These Rum Raisin Rolls are inspired by such rolls I ate long, long ago at a restaurant long forgotten in a place I know not of. It was before our first son was born and I would sometimes meet my husband after he shot an assignment. It was the most-free I can remember being. Just married, no children and a world to travel.
The restaurant served these as part of a bread basket with dinner. I was entranced by a sweet roll in a basket of dinner rolls and remember eating them and asking for more. I remember them as being rather dense. To add more flavor to the dough I use brown sugar and enhance it with molasses. While I have attempted many renditions of these Rum Raisin Rolls over the years without success these are, without a doubt, one of the best rum rolls I’ve made. But often when you work from a long-ago memory, it’s like chasing an elusive dream.
Then one day I awoke determined to make Rum Raisin Rolls. While these are not exactly what I remember, they are a great stand in. These are not too sweet and filled with chopped raisins that release an amazing amount of flavor that whole raisins cannot. The filing is put together a little differently than most. Combining the rum-soaked raisins with brown sugar and a touch of butter makes a filing where the sugar doesn’t fall out of the roll when shaping and everything but the raisins melt into the dough.
These Rum Raisin Rolls can be finished with a Rum glaze or not – they are wonderful either way.
I also wanted to tell you about how using milk in the powdered sugar glaze makes a beautiful, shiny finish.
While the dough can be made three days ahead, I make the filling shortly before assembling the rolls. I don’t want the sugar to liquify because that can cause it to leak out.
Rum Raisin Rolls
7/8 cup milk (1 cup less 2 tablespoons)
6 tablespoons butter (90 grams or 3 ounces)
1/4 cup brown sugar (50 grams or 1 3/4 ounces)
2 tablespoons mild molasses
3 1/4 cups all-purpose flour (454 grams or 16 ounces)
2 teaspoons instant yeast
1 teaspoon salt
2/3 cup raisins (75 grams or 2 2/3 ounces)
3 tablespoons dark rum
1/2 cup brown sugar
2 tablespoons butter (30 grams or 1 ounces)
Heat the milk to a simmer. Remove it from the heat and add the butter, 1/4 cup brown sugar and molasses. Pour it into the bowl of a mixer and cool to lukewarm.
Whisk in the egg.
Attach the dough hook to the mixer. Combine the flour, yeast and salt. Add it to the bowl with the liquid and mix on low to bring it together. Raise it slightly and beat for about 3 to 4 minutes until it is smooth. The dough will be more of a batter.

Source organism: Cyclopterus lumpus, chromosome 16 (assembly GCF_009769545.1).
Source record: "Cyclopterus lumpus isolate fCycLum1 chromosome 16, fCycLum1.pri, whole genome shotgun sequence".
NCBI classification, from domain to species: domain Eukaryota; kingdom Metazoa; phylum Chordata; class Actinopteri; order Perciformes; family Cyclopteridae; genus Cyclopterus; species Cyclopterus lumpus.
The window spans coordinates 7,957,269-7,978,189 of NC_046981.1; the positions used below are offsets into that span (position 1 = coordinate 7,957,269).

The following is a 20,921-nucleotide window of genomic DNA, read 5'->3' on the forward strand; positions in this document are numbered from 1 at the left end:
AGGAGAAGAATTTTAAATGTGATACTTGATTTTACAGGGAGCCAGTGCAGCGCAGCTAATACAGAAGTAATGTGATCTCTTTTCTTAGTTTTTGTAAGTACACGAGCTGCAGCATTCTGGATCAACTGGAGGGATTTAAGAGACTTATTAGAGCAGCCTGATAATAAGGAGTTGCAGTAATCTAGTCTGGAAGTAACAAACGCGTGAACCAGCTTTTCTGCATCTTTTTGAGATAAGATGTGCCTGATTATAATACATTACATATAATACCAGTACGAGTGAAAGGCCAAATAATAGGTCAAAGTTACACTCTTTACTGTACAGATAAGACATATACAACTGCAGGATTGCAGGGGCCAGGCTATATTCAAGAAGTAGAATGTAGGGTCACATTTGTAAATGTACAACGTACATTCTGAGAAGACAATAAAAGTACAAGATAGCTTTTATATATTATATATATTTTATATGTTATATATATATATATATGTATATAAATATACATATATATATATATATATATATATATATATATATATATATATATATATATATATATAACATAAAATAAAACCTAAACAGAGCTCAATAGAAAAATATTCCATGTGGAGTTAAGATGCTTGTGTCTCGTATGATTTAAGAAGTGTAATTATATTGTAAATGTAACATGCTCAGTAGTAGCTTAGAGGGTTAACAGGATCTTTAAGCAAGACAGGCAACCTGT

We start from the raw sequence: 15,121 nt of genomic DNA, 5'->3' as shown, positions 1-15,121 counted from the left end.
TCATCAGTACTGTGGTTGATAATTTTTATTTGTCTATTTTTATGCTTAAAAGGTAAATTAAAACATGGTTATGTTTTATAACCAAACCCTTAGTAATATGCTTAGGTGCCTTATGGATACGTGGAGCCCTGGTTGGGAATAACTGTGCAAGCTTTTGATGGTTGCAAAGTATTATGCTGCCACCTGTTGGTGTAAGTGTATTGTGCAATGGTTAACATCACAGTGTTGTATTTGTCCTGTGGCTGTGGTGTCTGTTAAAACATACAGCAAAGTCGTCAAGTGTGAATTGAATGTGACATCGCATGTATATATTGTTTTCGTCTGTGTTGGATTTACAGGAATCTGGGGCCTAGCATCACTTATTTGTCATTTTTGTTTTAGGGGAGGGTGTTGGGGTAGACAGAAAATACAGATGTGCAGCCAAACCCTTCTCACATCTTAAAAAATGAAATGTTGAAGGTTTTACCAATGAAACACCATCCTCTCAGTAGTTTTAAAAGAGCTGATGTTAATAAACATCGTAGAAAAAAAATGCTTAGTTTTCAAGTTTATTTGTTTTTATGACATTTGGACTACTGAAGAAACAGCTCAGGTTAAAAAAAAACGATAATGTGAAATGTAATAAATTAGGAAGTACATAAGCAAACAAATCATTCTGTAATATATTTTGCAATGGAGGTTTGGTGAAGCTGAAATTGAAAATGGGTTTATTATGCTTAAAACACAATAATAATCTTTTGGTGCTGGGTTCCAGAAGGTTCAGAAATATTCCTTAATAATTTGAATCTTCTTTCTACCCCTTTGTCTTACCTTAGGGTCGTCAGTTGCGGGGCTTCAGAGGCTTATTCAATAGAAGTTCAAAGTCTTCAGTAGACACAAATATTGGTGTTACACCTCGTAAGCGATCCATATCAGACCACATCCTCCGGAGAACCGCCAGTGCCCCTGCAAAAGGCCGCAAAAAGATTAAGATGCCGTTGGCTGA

Scoop it into a container at least twice as big as the batter; cover with plastic wrap. Add the time and let it rise until double, deflate it and, keeping it covered, refrigerate overnight.
Coarsely chop the raisins.
Combine the raisins and the dark rum. Simmer until the liquid is gone. Add the butter to melt it. Last, add the brown sugar and stir until a paste is formed. Set aside to cool completely. If you want it to cool faster, spread it out in a thin layer. It will cool while you roll the dough.
Spray 10 Texas muffin cups with a non-stick baking release. Set aside.
Deflate the dough and roll it into a 10×15 inch rectangle. Dot the dough evenly with the rum raisin mixture to within 1/2” of the far edge. Brush this far edge lightly with water.Roll up tightly from the 15” side and pinch the seam closed. Mark the dough into 1 1/2′ slices.
I use a dressmakers ruler to make it easier. The slide can be adjusted. These can be found at fabric stores.
Place a long piece of thread or dental floss under the dough, bring it up and criss cross the ends on top. Cut into slices by quickly pulling on each side. Place them in the sprayed Texas muffin cups and flatten them slightly.Cover and let rise until doubled, 60 to 90 minutes or until almost doubled and light.
Preheat oven to 350 degrees and bake for 18 to 22 minutes. Cool in the pan for 5 minutes. Turn out and turn upright. Cool an additional 10 minutes. Glaze with rum topping.
1 1/2 cups powdered sugar
2 tablespoon dark rum
1 tablespoon milk
Combine and stir until smooth and thick. Add more powdered sugar if too thin or more liquid if too thick.
Cool slightly and drizzle with the glaze. Isn’t that glaze gorgeous. Remember milk will make it shine, water dulls the glaze.
Yield: 10 rolls
To Make Ahead: These may be made, cooled, wrapped tightly and placed in a freezer proof bag without the glaze. To use: Wrap in foil from the frozen state and heat in a 350 degree oven for 20 to 30 minutes.
Note: If you don’t want to use the rum in the glaze, substitute lemon juice or just use more milk.